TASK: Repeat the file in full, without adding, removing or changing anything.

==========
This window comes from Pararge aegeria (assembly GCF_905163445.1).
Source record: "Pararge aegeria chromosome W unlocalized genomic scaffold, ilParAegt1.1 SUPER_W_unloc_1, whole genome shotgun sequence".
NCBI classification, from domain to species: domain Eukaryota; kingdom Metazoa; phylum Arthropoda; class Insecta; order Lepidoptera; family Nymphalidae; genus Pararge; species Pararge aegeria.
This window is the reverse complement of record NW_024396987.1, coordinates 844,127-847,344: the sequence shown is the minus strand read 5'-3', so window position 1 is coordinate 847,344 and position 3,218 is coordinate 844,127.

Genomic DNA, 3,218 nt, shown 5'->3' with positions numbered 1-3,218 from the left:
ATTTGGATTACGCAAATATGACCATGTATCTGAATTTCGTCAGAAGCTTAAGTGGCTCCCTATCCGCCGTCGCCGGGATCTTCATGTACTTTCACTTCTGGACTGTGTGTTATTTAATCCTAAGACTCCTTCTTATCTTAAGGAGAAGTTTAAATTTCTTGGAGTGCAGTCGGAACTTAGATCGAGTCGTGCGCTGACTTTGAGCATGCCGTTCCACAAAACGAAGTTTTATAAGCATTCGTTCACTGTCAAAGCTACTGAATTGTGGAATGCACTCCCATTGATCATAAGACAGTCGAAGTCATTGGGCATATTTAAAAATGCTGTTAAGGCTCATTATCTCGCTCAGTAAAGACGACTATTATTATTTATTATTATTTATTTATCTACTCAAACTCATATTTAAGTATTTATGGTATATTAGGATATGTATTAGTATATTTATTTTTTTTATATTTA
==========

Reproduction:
This window comes from Pararge aegeria (assembly GCF_905163445.1).
Source record: "Pararge aegeria chromosome W unlocalized genomic scaffold, ilParAegt1.1 SUPER_W_unloc_1, whole genome shotgun sequence".
NCBI classification, from domain to species: domain Eukaryota; kingdom Metazoa; phylum Arthropoda; class Insecta; order Lepidoptera; family Nymphalidae; genus Pararge; species Pararge aegeria.
This window is the reverse complement of record NW_024396987.1, coordinates 844,127-847,344: the sequence shown is the minus strand read 5'-3', so window position 1 is coordinate 847,344 and position 3,218 is coordinate 844,127.

Genomic DNA, 3,218 nt, shown 5'->3' with positions numbered 1-3,218 from the left:
ATTTGGATTACGCAAATATGACCATGTATCTGAATTTCGTCAGAAGCTTAAGTGGCTCCCTATCCGCCGTCGCCGGGATCTTCATGTACTTTCACTTCTGGACTGTGTGTTATTTAATCCTAAGACTCCTTCTTATCTTAAGGAGAAGTTTAAATTTCTTGGAGTGCAGTCGGAACTTAGATCGAGTCGTGCGCTGACTTTGAGCATGCCGTTCCACAAAACGAAGTTTTATAAGCATTCGTTCACTGTCAAAGCTACTGAATTGTGGAATGCACTCCCATTGATCATAAGACAGTCGAAGTCATTGGGCATATTTAAAAATGCTGTTAAGGCTCATTATCTCGCTCAGTAAAGACGACTATTATTATTTATTATTATTTATTTATCTACTCAAACTCATATTTAAGTATTTATGGTATATTAGGATATGTATTAGTATATTTATTTTTTTTATATTTA